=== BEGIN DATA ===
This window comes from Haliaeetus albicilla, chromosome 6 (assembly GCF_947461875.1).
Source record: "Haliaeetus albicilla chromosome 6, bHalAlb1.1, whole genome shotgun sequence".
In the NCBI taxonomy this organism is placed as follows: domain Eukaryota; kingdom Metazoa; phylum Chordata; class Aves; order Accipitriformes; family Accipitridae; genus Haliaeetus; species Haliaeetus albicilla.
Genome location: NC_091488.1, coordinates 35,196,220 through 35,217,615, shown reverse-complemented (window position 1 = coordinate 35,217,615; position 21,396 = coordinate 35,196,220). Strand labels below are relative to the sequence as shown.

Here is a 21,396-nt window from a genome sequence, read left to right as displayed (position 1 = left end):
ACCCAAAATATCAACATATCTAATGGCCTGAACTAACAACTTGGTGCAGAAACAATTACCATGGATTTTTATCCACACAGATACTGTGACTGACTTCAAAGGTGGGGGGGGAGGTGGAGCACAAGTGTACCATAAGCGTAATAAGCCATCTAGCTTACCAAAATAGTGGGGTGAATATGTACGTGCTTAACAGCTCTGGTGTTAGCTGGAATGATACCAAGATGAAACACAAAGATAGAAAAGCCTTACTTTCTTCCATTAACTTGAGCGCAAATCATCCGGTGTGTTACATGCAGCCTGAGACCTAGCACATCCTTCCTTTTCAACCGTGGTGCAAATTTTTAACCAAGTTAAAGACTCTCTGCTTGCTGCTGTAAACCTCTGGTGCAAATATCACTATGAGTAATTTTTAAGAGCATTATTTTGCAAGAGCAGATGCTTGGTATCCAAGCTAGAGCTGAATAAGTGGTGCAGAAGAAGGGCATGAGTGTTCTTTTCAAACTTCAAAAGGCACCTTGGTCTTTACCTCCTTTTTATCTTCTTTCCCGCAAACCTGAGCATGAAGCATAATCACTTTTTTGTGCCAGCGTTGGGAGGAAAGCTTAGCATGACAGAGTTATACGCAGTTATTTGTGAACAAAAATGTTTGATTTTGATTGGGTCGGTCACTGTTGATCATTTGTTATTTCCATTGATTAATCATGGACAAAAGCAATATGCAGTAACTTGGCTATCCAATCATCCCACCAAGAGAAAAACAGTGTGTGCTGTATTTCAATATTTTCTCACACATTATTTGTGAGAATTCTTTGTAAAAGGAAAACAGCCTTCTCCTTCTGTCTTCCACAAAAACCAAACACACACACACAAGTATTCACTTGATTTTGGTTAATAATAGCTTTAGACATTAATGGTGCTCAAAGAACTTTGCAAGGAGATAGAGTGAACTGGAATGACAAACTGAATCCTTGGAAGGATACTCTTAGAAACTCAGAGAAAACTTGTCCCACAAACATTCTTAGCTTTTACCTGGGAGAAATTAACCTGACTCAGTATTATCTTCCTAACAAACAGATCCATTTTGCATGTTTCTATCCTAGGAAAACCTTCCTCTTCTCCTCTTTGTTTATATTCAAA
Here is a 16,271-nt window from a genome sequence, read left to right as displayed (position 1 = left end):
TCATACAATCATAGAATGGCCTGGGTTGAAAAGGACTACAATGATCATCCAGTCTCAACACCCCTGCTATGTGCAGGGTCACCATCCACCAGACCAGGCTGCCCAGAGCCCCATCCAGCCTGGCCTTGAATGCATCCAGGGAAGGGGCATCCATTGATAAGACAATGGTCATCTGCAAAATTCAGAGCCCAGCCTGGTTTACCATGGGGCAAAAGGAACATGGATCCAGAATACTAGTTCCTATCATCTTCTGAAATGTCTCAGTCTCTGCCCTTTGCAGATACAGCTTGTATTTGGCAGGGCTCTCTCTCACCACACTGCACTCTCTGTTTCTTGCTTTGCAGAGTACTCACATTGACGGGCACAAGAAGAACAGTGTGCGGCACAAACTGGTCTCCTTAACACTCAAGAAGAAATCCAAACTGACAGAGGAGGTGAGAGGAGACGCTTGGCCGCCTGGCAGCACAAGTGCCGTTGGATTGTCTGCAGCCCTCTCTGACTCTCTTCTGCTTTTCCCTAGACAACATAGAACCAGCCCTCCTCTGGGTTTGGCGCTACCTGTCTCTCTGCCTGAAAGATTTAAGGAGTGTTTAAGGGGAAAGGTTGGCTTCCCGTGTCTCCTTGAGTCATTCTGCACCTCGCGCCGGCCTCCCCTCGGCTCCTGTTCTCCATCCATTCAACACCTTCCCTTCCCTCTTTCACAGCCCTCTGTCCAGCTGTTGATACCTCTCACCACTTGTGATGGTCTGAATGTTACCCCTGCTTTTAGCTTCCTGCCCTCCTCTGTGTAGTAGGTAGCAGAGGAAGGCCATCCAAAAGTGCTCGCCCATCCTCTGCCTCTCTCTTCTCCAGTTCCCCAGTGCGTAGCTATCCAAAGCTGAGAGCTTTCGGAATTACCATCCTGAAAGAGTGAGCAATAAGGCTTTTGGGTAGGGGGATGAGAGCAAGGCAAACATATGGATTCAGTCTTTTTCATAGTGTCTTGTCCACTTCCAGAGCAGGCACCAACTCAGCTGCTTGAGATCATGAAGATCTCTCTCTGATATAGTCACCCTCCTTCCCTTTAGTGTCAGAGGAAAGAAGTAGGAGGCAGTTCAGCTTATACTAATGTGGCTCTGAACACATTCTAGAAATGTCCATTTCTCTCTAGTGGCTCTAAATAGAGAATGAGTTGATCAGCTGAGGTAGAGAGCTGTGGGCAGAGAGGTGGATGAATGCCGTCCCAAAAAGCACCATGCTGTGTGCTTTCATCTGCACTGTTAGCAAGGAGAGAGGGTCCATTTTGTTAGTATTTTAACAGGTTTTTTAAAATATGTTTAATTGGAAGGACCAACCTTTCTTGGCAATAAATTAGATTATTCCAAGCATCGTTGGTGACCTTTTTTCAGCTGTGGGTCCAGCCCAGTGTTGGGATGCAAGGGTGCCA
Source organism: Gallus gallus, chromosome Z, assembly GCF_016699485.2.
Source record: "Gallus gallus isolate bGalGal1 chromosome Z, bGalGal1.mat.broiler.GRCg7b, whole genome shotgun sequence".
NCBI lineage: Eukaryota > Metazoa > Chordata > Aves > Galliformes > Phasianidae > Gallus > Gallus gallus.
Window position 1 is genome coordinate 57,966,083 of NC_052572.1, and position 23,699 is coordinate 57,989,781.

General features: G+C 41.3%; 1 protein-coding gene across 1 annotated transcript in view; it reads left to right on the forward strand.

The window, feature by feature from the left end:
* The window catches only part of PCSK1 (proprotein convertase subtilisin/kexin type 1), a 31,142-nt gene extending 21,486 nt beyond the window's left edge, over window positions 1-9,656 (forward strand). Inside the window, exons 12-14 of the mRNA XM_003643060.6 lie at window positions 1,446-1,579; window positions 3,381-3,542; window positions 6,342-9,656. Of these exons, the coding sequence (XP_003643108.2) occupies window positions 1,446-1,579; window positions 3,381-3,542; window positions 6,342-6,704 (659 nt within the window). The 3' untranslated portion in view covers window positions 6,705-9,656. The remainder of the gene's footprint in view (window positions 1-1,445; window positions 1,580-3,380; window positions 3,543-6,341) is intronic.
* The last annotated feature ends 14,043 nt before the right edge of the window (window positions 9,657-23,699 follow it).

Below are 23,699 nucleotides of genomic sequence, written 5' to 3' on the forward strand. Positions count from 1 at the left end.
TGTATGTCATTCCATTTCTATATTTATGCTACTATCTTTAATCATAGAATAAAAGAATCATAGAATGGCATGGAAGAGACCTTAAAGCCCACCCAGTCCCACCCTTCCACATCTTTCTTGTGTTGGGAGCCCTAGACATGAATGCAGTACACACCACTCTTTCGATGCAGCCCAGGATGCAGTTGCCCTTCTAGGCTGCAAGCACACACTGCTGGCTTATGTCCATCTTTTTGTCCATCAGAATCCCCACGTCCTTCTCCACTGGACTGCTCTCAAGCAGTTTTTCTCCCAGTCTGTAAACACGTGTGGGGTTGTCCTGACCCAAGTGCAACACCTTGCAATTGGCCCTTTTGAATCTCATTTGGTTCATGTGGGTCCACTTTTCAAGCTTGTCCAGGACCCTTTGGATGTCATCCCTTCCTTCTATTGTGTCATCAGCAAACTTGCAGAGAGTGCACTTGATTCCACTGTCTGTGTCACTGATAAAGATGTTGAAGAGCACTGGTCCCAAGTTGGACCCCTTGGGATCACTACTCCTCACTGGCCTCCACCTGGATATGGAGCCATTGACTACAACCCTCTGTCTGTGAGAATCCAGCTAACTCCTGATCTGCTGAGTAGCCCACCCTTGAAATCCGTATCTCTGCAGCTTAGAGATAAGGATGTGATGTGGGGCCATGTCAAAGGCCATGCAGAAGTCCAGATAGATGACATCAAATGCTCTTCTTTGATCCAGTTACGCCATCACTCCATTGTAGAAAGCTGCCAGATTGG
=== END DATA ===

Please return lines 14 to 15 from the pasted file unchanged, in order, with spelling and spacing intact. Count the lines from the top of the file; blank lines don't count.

The window, feature by feature from the left end:
* The window catches only part of PCSK1 (proprotein convertase subtilisin/kexin type 1), a 31,142-nt gene extending 21,486 nt beyond the window's left edge, over window positions 1-9,656 (forward strand). Inside the window, exons 12-14 of the mRNA XM_003643060.6 lie at window positions 1,446-1,579; window positions 3,381-3,542; window positions 6,342-9,656. Of these exons, the coding sequence (XP_003643108.2) occupies window positions 1,446-1,579; window positions 3,381-3,542; window positions 6,342-6,704 (659 nt within the window). The 3' untranslated portion in view covers window positions 6,705-9,656. The remainder of the gene's footprint in view (window positions 1-1,445; window positions 1,580-3,380; window positions 3,543-6,341) is intronic.